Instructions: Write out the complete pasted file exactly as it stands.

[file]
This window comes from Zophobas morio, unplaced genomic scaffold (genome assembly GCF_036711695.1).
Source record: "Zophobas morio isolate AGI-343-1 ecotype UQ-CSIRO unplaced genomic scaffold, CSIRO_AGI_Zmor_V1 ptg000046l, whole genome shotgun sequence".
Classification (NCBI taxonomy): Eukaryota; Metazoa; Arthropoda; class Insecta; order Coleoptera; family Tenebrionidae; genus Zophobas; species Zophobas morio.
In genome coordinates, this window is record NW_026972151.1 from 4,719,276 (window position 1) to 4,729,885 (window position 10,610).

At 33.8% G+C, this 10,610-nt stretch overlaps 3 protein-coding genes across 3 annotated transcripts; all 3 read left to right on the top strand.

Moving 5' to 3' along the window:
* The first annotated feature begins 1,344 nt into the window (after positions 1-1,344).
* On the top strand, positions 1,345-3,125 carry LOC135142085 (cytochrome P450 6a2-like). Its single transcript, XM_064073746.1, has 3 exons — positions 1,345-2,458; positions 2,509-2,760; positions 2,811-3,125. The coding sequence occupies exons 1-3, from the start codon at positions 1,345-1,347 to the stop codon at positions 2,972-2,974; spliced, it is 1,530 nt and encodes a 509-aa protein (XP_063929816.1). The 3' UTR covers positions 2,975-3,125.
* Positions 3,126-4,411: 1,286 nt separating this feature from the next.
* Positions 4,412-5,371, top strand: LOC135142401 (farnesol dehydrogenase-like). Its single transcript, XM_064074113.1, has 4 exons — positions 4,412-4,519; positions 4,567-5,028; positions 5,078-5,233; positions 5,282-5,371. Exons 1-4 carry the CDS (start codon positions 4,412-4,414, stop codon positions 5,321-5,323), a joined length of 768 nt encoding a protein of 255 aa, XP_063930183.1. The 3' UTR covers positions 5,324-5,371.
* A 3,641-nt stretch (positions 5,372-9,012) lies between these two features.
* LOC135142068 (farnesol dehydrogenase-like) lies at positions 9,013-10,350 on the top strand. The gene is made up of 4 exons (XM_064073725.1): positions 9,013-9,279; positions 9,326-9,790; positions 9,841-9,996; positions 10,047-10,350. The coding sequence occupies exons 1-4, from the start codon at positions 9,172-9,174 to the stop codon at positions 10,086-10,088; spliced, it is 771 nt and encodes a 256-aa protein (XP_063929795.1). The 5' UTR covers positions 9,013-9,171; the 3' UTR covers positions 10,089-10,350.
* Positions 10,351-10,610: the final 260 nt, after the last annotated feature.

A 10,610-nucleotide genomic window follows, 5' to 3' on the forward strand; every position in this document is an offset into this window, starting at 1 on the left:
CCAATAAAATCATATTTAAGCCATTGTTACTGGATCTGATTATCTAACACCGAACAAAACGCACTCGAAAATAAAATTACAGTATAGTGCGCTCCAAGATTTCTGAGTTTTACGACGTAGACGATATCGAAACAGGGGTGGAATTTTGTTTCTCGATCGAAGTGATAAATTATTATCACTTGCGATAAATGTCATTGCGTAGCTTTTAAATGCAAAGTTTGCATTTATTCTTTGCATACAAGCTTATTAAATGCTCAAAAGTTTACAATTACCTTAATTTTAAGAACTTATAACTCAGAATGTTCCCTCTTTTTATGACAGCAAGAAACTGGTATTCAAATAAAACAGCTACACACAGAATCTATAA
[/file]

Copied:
This window comes from Zophobas morio, unplaced genomic scaffold (genome assembly GCF_036711695.1).
Source record: "Zophobas morio isolate AGI-343-1 ecotype UQ-CSIRO unplaced genomic scaffold, CSIRO_AGI_Zmor_V1 ptg000046l, whole genome shotgun sequence".
Classification (NCBI taxonomy): Eukaryota; Metazoa; Arthropoda; class Insecta; order Coleoptera; family Tenebrionidae; genus Zophobas; species Zophobas morio.
In genome coordinates, this window is record NW_026972151.1 from 4,719,276 (window position 1) to 4,729,885 (window position 10,610).

At 33.8% G+C, this 10,610-nt stretch overlaps 3 protein-coding genes across 3 annotated transcripts; all 3 read left to right on the top strand.

Moving 5' to 3' along the window:
* The first annotated feature begins 1,344 nt into the window (after positions 1-1,344).
* On the top strand, positions 1,345-3,125 carry LOC135142085 (cytochrome P450 6a2-like). Its single transcript, XM_064073746.1, has 3 exons — positions 1,345-2,458; positions 2,509-2,760; positions 2,811-3,125. The coding sequence occupies exons 1-3, from the start codon at positions 1,345-1,347 to the stop codon at positions 2,972-2,974; spliced, it is 1,530 nt and encodes a 509-aa protein (XP_063929816.1). The 3' UTR covers positions 2,975-3,125.
* Positions 3,126-4,411: 1,286 nt separating this feature from the next.
* Positions 4,412-5,371, top strand: LOC135142401 (farnesol dehydrogenase-like). Its single transcript, XM_064074113.1, has 4 exons — positions 4,412-4,519; positions 4,567-5,028; positions 5,078-5,233; positions 5,282-5,371. Exons 1-4 carry the CDS (start codon positions 4,412-4,414, stop codon positions 5,321-5,323), a joined length of 768 nt encoding a protein of 255 aa, XP_063930183.1. The 3' UTR covers positions 5,324-5,371.
* A 3,641-nt stretch (positions 5,372-9,012) lies between these two features.
* LOC135142068 (farnesol dehydrogenase-like) lies at positions 9,013-10,350 on the top strand. The gene is made up of 4 exons (XM_064073725.1): positions 9,013-9,279; positions 9,326-9,790; positions 9,841-9,996; positions 10,047-10,350. The coding sequence occupies exons 1-4, from the start codon at positions 9,172-9,174 to the stop codon at positions 10,086-10,088; spliced, it is 771 nt and encodes a 256-aa protein (XP_063929795.1). The 5' UTR covers positions 9,013-9,171; the 3' UTR covers positions 10,089-10,350.
* Positions 10,351-10,610: the final 260 nt, after the last annotated feature.

A 10,610-nucleotide genomic window follows, 5' to 3' on the forward strand; every position in this document is an offset into this window, starting at 1 on the left:
CCAATAAAATCATATTTAAGCCATTGTTACTGGATCTGATTATCTAACACCGAACAAAACGCACTCGAAAATAAAATTACAGTATAGTGCGCTCCAAGATTTCTGAGTTTTACGACGTAGACGATATCGAAACAGGGGTGGAATTTTGTTTCTCGATCGAAGTGATAAATTATTATCACTTGCGATAAATGTCATTGCGTAGCTTTTAAATGCAAAGTTTGCATTTATTCTTTGCATACAAGCTTATTAAATGCTCAAAAGTTTACAATTACCTTAATTTTAAGAACTTATAACTCAGAATGTTCCCTCTTTTTATGACAGCAAGAAACTGGTATTCAAATAAAACAGCTACACACAGAATCTATAA